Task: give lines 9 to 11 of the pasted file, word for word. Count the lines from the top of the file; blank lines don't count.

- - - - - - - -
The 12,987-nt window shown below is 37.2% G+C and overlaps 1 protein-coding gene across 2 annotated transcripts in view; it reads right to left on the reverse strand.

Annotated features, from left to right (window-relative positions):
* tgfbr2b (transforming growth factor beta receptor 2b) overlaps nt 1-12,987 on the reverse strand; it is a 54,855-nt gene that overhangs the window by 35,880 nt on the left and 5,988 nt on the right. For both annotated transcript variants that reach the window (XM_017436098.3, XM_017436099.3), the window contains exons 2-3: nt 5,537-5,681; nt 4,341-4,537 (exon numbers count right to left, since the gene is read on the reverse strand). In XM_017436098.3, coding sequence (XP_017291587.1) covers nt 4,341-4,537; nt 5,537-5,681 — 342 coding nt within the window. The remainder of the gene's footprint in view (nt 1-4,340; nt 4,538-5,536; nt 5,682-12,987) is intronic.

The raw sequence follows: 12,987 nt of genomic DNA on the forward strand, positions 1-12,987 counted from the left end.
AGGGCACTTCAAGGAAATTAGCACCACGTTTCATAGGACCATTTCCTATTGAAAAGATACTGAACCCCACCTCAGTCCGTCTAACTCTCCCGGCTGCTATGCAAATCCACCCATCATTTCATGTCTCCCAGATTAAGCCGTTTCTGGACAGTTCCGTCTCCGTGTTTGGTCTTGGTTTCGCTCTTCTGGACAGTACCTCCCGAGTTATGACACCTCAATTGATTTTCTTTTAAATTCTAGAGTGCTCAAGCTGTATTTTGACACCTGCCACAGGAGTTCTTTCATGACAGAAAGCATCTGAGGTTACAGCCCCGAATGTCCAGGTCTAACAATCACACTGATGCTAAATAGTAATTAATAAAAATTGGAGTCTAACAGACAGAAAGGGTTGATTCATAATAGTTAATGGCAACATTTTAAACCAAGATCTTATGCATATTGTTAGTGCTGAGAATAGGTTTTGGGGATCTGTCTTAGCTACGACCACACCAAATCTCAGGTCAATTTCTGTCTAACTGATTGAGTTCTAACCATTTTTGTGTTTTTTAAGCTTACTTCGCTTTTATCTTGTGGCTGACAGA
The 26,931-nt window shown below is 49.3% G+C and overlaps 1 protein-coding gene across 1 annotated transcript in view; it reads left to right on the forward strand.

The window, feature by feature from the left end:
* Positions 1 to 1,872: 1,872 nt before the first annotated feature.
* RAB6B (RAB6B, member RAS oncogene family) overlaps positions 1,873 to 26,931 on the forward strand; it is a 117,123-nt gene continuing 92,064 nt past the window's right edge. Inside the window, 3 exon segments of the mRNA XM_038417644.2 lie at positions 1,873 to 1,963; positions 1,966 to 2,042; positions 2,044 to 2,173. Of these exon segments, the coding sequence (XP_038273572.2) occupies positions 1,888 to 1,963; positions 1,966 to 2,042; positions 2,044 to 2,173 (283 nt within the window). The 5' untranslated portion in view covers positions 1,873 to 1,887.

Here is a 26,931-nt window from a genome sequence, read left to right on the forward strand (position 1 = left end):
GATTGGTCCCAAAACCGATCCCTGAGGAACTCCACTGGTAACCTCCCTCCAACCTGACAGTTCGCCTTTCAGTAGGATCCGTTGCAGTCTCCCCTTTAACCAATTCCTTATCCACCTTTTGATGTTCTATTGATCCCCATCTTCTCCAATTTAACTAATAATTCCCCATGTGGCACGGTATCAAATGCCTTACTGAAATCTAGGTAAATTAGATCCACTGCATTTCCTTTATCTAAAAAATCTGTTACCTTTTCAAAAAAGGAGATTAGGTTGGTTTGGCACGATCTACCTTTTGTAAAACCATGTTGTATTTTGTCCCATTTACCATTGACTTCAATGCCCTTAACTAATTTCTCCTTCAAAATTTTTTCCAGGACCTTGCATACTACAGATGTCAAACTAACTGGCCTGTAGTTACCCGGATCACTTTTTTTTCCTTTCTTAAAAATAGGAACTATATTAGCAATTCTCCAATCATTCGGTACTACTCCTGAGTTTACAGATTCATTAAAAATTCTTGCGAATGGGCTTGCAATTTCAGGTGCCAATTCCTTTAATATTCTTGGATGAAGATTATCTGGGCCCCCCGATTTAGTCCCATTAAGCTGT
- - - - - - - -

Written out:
* RAB6B (RAB6B, member RAS oncogene family) overlaps positions 1,873 to 26,931 on the forward strand; it is a 117,123-nt gene continuing 92,064 nt past the window's right edge. Inside the window, 3 exon segments of the mRNA XM_038417644.2 lie at positions 1,873 to 1,963; positions 1,966 to 2,042; positions 2,044 to 2,173. Of these exon segments, the coding sequence (XP_038273572.2) occupies positions 1,888 to 1,963; positions 1,966 to 2,042; positions 2,044 to 2,173 (283 nt within the window). The 5' untranslated portion in view covers positions 1,873 to 1,887.

Here is a 26,931-nt window from a genome sequence, read left to right on the forward strand (position 1 = left end):
GATTGGTCCCAAAACCGATCCCTGAGGAACTCCACTGGTAACCTCCCTCCAACCTGACAGTTCGCCTTTCAGTAGGATCCGTTGCAGTCTCCCCTTTAACCAATTCCTTATCCACCTTTTGATGTTCTATTGATCCCCATCTTCTCCAATTTAACTAATAATTCCCCATGTGGCACGGTATCAAATGCCTTACTGAAATCTAGGTAAATTAGATCCACTGCATTTCCTTTATCTAAAAAATCTGTTACCTTTTCAAAAAAGGAGATTAGGTTGGTTTGGCACGATCTACCTTTTGTAAAACCATGTTGTATTTTGTCCCATTTACCATTGACTTCAATGCCCTTAACTAATTTCTCCTTCAAAATTTTTTCCAGGACCTTGCATACTACAGATGTCAAACTAACTGGCCTGTAGTTACCCGGATCACTTTTTTTTCCTTTCTTAAAAATAGGAACTATATTAGCAATTCTCCAATCATTCGGTACTACTCCTGAGTTTACAGATTCATTAAAAATTCTTGCGAATGGGCTTGCAATTTCAGGTGCCAATTCCTTTAATATTCTTGGATGAAGATTATCTGGGCCCCCCGATTTAGTCCCATTAAGCTGT